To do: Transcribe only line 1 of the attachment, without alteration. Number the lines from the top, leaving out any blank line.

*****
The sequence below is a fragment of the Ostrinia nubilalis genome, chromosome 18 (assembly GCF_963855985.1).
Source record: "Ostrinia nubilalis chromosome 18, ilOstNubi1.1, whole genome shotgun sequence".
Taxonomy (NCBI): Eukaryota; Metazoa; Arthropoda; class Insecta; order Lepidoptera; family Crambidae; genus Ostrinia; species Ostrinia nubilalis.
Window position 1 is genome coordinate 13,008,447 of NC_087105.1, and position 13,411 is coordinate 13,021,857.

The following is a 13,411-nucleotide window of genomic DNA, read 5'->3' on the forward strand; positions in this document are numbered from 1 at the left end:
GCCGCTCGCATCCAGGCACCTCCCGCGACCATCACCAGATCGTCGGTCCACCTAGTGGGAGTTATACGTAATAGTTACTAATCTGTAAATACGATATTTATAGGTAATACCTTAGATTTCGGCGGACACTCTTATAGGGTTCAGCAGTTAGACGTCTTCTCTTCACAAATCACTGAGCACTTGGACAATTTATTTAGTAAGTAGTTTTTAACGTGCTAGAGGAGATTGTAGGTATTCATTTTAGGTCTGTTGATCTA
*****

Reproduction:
The sequence below is a fragment of the Ostrinia nubilalis genome, chromosome 18 (assembly GCF_963855985.1).